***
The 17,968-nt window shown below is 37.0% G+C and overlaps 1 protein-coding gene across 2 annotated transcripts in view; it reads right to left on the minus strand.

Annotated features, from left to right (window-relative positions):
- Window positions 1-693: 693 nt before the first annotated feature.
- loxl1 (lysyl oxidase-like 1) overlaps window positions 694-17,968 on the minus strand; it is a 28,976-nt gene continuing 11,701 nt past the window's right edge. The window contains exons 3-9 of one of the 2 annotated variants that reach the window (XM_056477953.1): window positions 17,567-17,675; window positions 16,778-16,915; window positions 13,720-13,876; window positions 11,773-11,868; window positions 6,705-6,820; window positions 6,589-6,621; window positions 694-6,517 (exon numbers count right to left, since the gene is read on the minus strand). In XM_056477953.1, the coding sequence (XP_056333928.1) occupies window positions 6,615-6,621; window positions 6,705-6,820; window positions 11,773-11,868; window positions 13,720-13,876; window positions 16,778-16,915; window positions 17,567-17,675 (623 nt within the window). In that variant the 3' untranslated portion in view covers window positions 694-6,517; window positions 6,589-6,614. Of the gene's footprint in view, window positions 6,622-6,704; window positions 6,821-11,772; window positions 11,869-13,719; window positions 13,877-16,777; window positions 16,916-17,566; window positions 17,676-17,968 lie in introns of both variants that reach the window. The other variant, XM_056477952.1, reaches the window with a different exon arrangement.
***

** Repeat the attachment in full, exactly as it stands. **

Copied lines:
The 17,968-nt window shown below is 37.0% G+C and overlaps 1 protein-coding gene across 2 annotated transcripts in view; it reads right to left on the minus strand.

Annotated features, from left to right (window-relative positions):
- Window positions 1-693: 693 nt before the first annotated feature.
- loxl1 (lysyl oxidase-like 1) overlaps window positions 694-17,968 on the minus strand; it is a 28,976-nt gene continuing 11,701 nt past the window's right edge. The window contains exons 3-9 of one of the 2 annotated variants that reach the window (XM_056477953.1): window positions 17,567-17,675; window positions 16,778-16,915; window positions 13,720-13,876; window positions 11,773-11,868; window positions 6,705-6,820; window positions 6,589-6,621; window positions 694-6,517 (exon numbers count right to left, since the gene is read on the minus strand). In XM_056477953.1, the coding sequence (XP_056333928.1) occupies window positions 6,615-6,621; window positions 6,705-6,820; window positions 11,773-11,868; window positions 13,720-13,876; window positions 16,778-16,915; window positions 17,567-17,675 (623 nt within the window). In that variant the 3' untranslated portion in view covers window positions 694-6,517; window positions 6,589-6,614. Of the gene's footprint in view, window positions 6,622-6,704; window positions 6,821-11,772; window positions 11,869-13,719; window positions 13,877-16,777; window positions 16,916-17,566; window positions 17,676-17,968 lie in introns of both variants that reach the window. The other variant, XM_056477952.1, reaches the window with a different exon arrangement.